Consider everything your smartphone has done for you today. Counted your steps? Deposited a check? Transcribed notes? Navigated you somewhere new?
Smartphones make for such versatile pocket assistants because they’re equipped with a suite of sensors, including some we may never think — or even know — about, sensing, for example, light, humidity, pressure and temperature.
Because smartphones have become essential companions, those sensors probably stayed close by throughout your day: the car cup holder, your desk, the dinner table and nightstand. If you’re like the vast majority of American smartphone users, the phone’s screen may have been black, but the device was probably on the whole time.
“Sensors are finding their ways into every corner of our lives,” says Maryam Mehrnezhad, a computer scientist at Newcastle University in England. That’s a good thing when phones are using their observational dexterity to do our bidding. But the plethora of highly personal information that smartphones are privy to also makes them powerful potential spies.
Along with the familiar camera and microphone, smartphones can pack a slew of other exquisitely sensitive sensors.
Fingerprint/TouchID: Scans the user’s fingerprint
Proximity: Measures the distance of other objects from the phone’s touch screen
Light: Gauges the light level in the phone’s environment
Barometer: Measures ambient pressure around the phone
Accelerometer: Measures acceleration of the device’s movement or vibration
Gyroscope: Evaluates degree and direction of a phone’s rotation
Magnetism: Reports the magnetic field intensity around the phone
Gravity: Measures the force of gravity
Online app store Google Play has already discovered apps abusing sensor access. Google recently booted 20 apps from Android phones and its app store because the apps could — without the user’s knowledge — record with the microphone, monitor a phone’s location, take photos, and then extract the data. Stolen photos and sound bites pose obvious privacy invasions. But even seemingly innocuous sensor data can potentially broadcast sensitive information. A smartphone’s movement may reveal what users are typing or disclose their whereabouts. Even barometer readings that subtly shift with increased altitude could give away which floor of a building you’re standing on, suggests Ahmed Al-Haiqi, a security researcher at the National Energy University in Kajang, Malaysia.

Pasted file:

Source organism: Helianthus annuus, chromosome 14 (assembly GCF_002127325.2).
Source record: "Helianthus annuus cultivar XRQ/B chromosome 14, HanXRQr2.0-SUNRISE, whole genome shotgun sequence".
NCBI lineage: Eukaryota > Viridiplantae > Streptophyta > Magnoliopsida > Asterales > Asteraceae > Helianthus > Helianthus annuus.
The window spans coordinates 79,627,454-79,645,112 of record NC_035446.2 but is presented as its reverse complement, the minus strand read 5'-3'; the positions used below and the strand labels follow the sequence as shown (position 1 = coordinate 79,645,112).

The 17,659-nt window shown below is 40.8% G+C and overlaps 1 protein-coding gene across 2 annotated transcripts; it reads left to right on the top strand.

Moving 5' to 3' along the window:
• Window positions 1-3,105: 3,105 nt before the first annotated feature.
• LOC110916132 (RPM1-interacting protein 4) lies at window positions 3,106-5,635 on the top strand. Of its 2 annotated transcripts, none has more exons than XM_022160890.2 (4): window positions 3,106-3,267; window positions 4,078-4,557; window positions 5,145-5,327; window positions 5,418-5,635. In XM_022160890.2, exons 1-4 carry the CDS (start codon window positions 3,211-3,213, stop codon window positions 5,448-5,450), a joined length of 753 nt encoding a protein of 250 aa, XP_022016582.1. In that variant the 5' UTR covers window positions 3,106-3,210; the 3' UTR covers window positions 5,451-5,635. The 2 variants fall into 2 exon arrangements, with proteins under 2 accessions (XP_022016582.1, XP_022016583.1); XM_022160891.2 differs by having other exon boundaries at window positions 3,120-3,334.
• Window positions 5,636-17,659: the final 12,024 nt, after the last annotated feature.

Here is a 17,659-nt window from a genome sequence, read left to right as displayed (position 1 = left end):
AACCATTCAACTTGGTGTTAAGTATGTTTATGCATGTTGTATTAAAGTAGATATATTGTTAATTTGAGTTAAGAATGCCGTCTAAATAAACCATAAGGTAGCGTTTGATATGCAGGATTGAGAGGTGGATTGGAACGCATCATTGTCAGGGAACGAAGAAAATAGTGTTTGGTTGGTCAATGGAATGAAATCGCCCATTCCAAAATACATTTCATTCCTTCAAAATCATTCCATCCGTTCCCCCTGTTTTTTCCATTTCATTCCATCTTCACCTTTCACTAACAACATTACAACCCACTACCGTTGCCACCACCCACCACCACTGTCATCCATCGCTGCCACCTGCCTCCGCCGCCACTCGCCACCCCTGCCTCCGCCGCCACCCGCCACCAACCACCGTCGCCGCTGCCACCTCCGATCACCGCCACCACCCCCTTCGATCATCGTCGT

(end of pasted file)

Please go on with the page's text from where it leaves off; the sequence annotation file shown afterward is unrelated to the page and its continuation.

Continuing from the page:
These sneaky intrusions may not be happening in real life yet, but concerned researchers in academia and industry are working to head off eventual invasions. Some scientists have designed invasive apps and tested them on volunteers to shine a light on what smartphones can reveal about their owners. Other researchers are building new smartphone security systems to help protect users from myriad real and hypothetical privacy invasions, from stolen PIN codes to stalking.
Motion detectors within smartphones, like the accelerometer and the rotation-sensing gyroscope, could be prime tools for surreptitious data collection. They’re not permission protected — the phone’s user doesn’t have to give a newly installed app permission to access those sensors. So motion detectors are fair game for any app downloaded onto a device, and “lots of vastly different aspects of the environment are imprinted on those signals,” says Mani Srivastava, an engineer at UCLA.
For instance, touching different regions of a screen makes the phone tilt and shift just a tiny bit, but in ways that the phone’s motion sensors pick up, Mehrnezhad and colleagues demonstrated in a study reported online April 2017 in the International Journal of Information Security. These sensors’ data may “look like nonsense” to the human eye, says Al-Haiqi, but sophisticated computer programs can discern patterns in the mess and match segments of motion data to taps on various areas of the screen.